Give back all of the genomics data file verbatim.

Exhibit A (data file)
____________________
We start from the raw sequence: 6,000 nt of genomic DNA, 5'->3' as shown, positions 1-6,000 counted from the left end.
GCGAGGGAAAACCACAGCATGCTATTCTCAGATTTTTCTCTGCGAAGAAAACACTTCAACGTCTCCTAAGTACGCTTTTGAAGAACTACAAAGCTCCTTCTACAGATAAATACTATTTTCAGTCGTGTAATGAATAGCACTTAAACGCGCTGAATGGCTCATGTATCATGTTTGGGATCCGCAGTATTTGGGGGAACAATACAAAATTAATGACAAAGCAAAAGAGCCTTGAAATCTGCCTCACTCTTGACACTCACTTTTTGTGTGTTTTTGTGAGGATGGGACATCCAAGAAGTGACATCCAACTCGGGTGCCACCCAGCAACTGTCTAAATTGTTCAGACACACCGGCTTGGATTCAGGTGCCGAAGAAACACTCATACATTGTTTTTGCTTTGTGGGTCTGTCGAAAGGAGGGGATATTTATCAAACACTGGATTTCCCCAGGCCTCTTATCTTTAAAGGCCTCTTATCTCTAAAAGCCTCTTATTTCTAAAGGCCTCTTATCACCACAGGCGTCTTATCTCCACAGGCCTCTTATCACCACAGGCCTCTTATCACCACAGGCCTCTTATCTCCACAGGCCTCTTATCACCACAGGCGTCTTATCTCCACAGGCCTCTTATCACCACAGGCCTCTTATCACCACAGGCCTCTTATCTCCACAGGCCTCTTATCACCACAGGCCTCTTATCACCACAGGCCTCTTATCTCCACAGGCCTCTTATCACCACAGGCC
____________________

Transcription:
We start from the raw sequence: 6,000 nt of genomic DNA, 5'->3' as shown, positions 1-6,000 counted from the left end.
GCGAGGGAAAACCACAGCATGCTATTCTCAGATTTTTCTCTGCGAAGAAAACACTTCAACGTCTCCTAAGTACGCTTTTGAAGAACTACAAAGCTCCTTCTACAGATAAATACTATTTTCAGTCGTGTAATGAATAGCACTTAAACGCGCTGAATGGCTCATGTATCATGTTTGGGATCCGCAGTATTTGGGGGAACAATACAAAATTAATGACAAAGCAAAAGAGCCTTGAAATCTGCCTCACTCTTGACACTCACTTTTTGTGTGTTTTTGTGAGGATGGGACATCCAAGAAGTGACATCCAACTCGGGTGCCACCCAGCAACTGTCTAAATTGTTCAGACACACCGGCTTGGATTCAGGTGCCGAAGAAACACTCATACATTGTTTTTGCTTTGTGGGTCTGTCGAAAGGAGGGGATATTTATCAAACACTGGATTTCCCCAGGCCTCTTATCTTTAAAGGCCTCTTATCTCTAAAAGCCTCTTATTTCTAAAGGCCTCTTATCACCACAGGCGTCTTATCTCCACAGGCCTCTTATCACCACAGGCCTCTTATCACCACAGGCCTCTTATCTCCACAGGCCTCTTATCACCACAGGCGTCTTATCTCCACAGGCCTCTTATCACCACAGGCCTCTTATCACCACAGGCCTCTTATCTCCACAGGCCTCTTATCACCACAGGCCTCTTATCACCACAGGCCTCTTATCTCCACAGGCCTCTTATCACCACAGGCC